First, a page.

Ann Berg

Ann Berg

A tribute to Mr. Ed (a kind person, not the horse)

Into everyone’s life comes a person who is a pleasant memory and a little bit of mystery.

  • Tuesday, February 11, 2020 11:58pm
  • Life

Into everyone’s life comes a person who is a pleasant memory and a little bit of mystery. Mr. Ed was that kind of person. Bob and I met him about 18 years ago through our friends Dan and Cathy Fenton. He worked with Dan and they shared a place for a while until Dan and Cathy were settled in Nikiski. We probably met at one of the impromptu get together we don’t seem to have anymore.

Mr. Ed and Bob had a special bond as they shared the same birthdate, except Mr. Ed was born in 1940 and Bob was born in 1941. He ALWAYS called wished Bob a Happy Birthday.

Mr. Ed always had a great smile with his few teeth showing. He told me he pulled the ones that bothered him with a pair of pliers.

He was full of advice about gardening and on the wild berries in the area. He had knowledge of about everything we talked about. Disagreeing with him was not an option. He just talked until you either gave up or agreed with him. All this was done with smiles and jokes. He went on a totally healthy diet and bought a juicer. He was convinced everyone should do it!

He loved to fish with Dan. Looked forward to it. They spent many hours at their favorite watering hole on the Kenai River. He would tell someone it was a secret where they fished, then went on to tell you where it was. Swift Water he would say — the best fishing hole in the world! He ate what he could and generously shared the rest. We were the recipient of his generosity for many years.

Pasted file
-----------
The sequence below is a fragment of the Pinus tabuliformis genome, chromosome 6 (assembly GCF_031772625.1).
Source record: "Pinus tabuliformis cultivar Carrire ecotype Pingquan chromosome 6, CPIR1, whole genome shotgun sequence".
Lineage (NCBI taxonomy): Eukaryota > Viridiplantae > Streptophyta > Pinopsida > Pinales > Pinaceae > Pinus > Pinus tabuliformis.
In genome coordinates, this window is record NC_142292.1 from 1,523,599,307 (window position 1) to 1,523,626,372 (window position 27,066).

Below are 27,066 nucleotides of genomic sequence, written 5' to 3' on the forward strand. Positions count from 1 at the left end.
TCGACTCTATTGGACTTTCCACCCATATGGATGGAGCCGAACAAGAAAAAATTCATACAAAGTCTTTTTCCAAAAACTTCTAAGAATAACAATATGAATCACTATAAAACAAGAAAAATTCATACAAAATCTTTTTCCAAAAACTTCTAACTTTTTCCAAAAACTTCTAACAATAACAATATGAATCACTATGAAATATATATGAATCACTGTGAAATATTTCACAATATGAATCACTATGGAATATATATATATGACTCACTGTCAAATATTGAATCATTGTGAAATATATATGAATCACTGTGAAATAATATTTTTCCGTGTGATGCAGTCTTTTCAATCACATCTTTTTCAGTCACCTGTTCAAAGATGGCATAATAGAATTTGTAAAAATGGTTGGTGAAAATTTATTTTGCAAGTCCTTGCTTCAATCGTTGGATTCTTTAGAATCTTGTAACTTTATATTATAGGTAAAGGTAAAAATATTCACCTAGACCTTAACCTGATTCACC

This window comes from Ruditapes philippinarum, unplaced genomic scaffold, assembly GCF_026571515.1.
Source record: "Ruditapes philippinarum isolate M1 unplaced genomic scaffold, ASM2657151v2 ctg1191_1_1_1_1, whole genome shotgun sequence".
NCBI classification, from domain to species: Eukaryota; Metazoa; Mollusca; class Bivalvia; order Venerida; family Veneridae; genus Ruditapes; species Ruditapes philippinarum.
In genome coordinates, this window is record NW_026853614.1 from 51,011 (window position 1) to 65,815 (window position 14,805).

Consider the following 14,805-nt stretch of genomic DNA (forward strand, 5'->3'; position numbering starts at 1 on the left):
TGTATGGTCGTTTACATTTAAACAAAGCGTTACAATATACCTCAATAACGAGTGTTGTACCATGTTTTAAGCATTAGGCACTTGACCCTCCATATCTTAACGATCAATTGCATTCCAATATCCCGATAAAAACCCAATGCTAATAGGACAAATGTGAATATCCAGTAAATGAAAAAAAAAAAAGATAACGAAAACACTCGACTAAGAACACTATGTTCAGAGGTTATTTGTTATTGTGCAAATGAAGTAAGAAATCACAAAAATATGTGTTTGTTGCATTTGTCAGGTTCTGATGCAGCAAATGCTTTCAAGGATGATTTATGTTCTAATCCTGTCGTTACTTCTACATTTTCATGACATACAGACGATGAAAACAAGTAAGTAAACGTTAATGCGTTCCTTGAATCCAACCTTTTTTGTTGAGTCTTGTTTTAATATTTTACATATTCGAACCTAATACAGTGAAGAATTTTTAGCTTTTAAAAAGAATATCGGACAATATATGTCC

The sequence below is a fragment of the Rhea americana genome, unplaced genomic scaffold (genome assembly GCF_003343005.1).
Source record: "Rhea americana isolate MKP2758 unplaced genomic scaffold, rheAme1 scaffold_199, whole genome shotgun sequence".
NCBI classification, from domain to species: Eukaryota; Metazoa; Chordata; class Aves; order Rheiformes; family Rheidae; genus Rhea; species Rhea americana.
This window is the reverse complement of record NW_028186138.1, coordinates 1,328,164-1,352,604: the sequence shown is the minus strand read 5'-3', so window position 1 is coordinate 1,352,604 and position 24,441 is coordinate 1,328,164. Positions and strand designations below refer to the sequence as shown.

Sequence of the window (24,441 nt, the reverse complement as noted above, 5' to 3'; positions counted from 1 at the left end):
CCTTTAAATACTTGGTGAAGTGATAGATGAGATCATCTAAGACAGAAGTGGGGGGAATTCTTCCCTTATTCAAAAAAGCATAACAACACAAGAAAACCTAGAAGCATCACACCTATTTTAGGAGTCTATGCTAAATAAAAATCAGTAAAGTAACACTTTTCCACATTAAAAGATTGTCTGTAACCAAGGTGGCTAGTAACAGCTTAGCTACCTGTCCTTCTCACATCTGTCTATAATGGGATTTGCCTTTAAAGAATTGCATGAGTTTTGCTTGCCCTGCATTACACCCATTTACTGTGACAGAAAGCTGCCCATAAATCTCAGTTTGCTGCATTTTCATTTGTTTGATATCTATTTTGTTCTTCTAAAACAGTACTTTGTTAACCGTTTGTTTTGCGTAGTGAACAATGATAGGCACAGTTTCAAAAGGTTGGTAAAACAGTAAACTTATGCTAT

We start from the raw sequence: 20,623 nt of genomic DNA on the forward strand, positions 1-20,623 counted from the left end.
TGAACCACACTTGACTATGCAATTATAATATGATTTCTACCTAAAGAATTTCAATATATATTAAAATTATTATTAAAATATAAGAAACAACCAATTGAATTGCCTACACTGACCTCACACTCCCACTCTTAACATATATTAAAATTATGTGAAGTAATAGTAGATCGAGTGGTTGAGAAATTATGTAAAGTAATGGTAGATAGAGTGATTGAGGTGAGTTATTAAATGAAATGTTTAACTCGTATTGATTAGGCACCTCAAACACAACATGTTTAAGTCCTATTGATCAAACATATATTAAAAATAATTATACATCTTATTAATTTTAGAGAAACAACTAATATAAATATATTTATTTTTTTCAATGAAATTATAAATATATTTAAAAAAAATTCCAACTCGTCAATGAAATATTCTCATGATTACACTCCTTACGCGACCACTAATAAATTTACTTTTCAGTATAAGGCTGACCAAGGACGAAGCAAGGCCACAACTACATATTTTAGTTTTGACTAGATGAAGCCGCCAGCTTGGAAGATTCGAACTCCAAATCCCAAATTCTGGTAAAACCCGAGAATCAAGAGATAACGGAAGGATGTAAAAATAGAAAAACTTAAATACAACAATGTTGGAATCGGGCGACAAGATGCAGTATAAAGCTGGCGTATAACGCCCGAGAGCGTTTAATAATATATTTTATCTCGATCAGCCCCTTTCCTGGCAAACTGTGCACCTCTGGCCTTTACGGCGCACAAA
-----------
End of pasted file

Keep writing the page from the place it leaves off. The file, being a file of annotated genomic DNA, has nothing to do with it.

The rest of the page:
Next to his love of fishing was picking berries. Just about every week in the summer and fall, I would get a call to come and get berries, or when he was still driving he would come out and visit and bring me big 5-gallon sacks of berries.

The most important berry he loved to pick was blueberries. He said he had a secret place to pick them and then would go ahead and tell me where they were. He drove many miles to pick them. He provided jars and lids and the berries and I provided the sugar and the end result of jelly and jams. He got half and I got to share the other half with everyone I knew. We loved his blueberry jelly.

The raspberries, when they were in abundance, were his next favorite to pick. I would get out the jelly kettle again and make raspberries jam and jelly. When I was fed up to my ears with making jelly I would freeze the rest of the berries until Christmas and I would make up a batch of each and my family would receive some of Mr. Ed’s jelly and jams for Christmas.

Mr. Ed worked hard all his life. We know he was a logger. He was a pilot and owned a plane. Once he and a friend were hunting for polar bear (when it was legal) in his airplane when he nosedived into a snow bank. He and his partner fixed what was banged up and flew it out of there. He also held a CDL for a long time also.

We do not know much about his younger life or his family at all. I do know that when someone would talk about a place in Alaska or the United States Mr. Ed had been there and proceeded to tell you in great things about it. He loved to talk and he loved to tell jokes and tell you about fishing and berry picking. He, at one time, had great big gardens and would proceed to tell you in greatest of detail how to plant and care for vegetables in Alaska.

He liked to tell you his opinion about politics, doctors and cops, drug dealers, and youngsters that do not like to work, and the president — whomever he was at the time. We mostly just listened because our opinion did not count much either.